Rome: Eight works of looted art — some thought to be more than 2,000 years old — have been returned to Italy by Christie’s auction house.
The Italian police had contacted Christie’s before the items were sold, asking for the lot to be withdrawn and returned.
Returning looted artifacts will finally restore heritage to the brilliant cultures that made them
The initiative marks a success for Rome’s long-standing efforts to repatriate antiquities it says were illegally obtained and trafficked. Christie’s said the items were “acquired in the past in good faith” and voluntarily returned them at a ceremony at the Italian embassy in London, which was attended by the country’s culture minister Alberto Bonisoli.
“The restitution confirms the effectiveness of the collaboration between our country and the giants of the art market such as Christie’s in the fight against illegal trafficking of works of art,” said Bonisoli, in a statement issued by the embassy.
“Those who buy a work of art or an artifact must be sure of the origin of that object. And this is what we’re trying to do precisely through collaboration with institutions and auction houses. A preventive check on the pieces that end up selling and the application of stricter laws for those who buy items without knowing their origin will help dismantle this traffic.”
The repatriated artifacts include an Etruscan terracotta mask that experts have dated to between the 6th and the 5th century BC, as well as a marble fragment from a sarcophagus in Rome’s Catacombs of St. Callixtus, which was identified as having been stolen after 1966.
There was also a Roman marble relief sculpture dating back to the 2nd century AD, which is alleged to have been stolen in 1985 from the Villa Borghese park in Italy’s capital. Other works include ancient Greek plates and vases, and an ancient Roman limestone capital.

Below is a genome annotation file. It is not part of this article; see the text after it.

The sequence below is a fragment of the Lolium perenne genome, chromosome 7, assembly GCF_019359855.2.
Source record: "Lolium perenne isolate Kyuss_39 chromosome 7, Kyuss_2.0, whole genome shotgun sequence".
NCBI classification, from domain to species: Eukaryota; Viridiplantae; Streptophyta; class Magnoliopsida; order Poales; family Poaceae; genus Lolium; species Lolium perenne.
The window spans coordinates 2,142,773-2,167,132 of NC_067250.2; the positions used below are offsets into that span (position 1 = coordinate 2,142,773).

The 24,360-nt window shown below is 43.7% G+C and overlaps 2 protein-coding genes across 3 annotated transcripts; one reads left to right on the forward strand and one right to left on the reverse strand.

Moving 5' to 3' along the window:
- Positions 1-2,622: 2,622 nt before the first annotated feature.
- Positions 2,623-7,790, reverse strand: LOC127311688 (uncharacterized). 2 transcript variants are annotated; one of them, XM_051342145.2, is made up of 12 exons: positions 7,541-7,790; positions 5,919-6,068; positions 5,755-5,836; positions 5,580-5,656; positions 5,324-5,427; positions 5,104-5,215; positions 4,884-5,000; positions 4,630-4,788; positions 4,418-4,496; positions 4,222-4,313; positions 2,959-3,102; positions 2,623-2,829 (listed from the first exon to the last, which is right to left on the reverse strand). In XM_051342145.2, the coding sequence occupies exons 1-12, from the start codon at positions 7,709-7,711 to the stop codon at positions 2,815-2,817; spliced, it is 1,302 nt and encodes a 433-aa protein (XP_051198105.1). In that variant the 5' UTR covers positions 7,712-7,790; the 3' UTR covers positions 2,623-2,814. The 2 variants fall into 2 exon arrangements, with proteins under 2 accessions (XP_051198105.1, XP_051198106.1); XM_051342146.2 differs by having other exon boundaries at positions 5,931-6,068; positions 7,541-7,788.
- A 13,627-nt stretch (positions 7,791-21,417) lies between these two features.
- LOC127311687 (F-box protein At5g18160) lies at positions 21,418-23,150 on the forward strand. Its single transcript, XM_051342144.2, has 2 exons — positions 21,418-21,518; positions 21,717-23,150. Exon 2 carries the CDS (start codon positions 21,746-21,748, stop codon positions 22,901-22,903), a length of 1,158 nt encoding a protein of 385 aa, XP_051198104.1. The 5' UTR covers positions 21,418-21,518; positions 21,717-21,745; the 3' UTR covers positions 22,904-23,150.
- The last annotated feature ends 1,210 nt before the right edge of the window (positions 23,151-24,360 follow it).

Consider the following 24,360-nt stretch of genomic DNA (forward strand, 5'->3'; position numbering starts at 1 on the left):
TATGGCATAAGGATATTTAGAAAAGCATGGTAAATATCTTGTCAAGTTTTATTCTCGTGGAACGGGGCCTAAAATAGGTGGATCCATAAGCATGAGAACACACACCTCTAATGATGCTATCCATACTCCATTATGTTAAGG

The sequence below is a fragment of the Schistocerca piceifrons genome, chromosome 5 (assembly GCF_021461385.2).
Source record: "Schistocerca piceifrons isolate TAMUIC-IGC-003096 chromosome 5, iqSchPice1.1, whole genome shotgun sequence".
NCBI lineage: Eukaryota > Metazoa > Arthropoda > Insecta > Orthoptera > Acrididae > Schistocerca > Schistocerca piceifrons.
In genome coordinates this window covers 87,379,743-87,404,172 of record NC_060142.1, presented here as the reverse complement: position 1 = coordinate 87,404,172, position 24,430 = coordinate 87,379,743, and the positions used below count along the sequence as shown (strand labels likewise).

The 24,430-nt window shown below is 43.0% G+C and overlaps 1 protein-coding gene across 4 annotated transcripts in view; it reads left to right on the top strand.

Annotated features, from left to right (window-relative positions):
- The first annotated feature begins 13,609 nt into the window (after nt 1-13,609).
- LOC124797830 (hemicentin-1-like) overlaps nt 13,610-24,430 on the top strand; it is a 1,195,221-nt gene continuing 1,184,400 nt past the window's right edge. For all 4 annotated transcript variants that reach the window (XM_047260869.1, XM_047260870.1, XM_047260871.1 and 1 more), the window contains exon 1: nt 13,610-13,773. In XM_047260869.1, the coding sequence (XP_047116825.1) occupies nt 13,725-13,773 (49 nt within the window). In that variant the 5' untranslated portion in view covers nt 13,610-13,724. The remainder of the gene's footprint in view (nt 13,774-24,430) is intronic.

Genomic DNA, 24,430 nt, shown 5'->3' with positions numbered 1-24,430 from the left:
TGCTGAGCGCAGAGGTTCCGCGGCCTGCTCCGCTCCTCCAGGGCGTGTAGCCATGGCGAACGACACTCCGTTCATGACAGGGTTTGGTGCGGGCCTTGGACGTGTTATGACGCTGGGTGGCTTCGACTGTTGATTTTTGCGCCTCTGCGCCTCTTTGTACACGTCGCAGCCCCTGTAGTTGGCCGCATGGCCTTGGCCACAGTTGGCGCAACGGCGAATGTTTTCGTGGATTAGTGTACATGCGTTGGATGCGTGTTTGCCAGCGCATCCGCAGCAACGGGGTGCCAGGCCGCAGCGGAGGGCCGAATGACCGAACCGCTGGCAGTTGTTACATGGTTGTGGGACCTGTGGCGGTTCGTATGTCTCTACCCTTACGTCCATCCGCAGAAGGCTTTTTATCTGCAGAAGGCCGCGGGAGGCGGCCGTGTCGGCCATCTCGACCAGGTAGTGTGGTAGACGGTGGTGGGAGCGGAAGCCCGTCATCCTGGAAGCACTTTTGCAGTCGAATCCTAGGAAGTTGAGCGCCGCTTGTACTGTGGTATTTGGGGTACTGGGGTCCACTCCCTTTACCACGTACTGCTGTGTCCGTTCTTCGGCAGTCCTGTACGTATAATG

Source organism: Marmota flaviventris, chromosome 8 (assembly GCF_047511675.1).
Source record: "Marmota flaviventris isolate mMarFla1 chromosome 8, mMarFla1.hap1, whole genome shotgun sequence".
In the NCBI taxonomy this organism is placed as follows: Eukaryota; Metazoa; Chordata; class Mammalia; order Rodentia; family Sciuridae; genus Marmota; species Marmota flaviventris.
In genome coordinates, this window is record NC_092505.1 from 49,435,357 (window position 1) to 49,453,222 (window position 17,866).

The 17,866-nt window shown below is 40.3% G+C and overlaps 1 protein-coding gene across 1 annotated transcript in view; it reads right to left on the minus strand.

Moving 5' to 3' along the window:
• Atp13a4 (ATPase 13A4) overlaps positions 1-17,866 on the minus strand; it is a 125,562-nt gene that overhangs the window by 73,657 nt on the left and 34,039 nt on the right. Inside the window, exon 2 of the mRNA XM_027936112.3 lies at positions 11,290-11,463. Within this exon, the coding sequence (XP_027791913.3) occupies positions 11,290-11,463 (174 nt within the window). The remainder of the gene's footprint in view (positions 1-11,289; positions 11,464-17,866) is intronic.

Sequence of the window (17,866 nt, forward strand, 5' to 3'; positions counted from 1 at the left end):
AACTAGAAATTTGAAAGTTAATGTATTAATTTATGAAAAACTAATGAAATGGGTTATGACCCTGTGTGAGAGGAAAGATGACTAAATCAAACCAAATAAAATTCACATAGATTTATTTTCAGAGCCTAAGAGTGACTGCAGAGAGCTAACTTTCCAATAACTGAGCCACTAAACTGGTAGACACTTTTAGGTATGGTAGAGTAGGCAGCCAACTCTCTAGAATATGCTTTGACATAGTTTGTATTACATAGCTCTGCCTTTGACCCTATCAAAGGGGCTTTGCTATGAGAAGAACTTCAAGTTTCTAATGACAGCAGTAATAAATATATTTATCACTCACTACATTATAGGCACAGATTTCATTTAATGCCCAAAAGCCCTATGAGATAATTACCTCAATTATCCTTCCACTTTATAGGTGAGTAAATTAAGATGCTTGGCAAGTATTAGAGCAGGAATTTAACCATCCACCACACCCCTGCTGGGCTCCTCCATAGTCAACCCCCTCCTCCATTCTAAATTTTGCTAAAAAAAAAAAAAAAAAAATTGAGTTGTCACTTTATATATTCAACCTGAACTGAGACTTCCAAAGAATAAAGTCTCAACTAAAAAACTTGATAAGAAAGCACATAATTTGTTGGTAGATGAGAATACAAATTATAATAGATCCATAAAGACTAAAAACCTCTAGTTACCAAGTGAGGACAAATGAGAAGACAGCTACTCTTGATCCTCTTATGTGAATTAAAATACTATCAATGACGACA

The cooperation was described as “historic” by the embassy, which described the episode as the “first time that such a close work of cooperation between the Italian state and a private auction house has taken place” and an “important milestone in the protection of Italian cultural heritage.”
The pieces were recently identified as not having the required, verifiable title, export or provenance details needed to proceed with a sale and as such were returned voluntarily, according to a statement issued by Christie’s.
Stephen Brooks, deputy chief executive officer of the auction house, said the organization’s “primary goal” was to “return these objects and to raise awareness of how vital it is to have access to all information to continue to ensure only legitimate works are offered to the market.”
Brooks added: “As custodians of the art that passes through our doors, we have a duty to carefully research the art and objects we handle and sell. There is a well-established, honorable market in the arts of the ancient world.”
Only a tiny minority of work that passes through Christie’s doors — just 0.8 per cent — is withdrawn from the sale process as a result of such investigation, according to the statement.
Europol said at the time that it believed members of an organized crime group had been illicitly excavating archaeological material, as well as producing forgeries.
The agency said these goods were smuggled out of Italy, and assigned false provenances to suggest they were legally excavated and exported. They were then sold to collectors through German auction houses.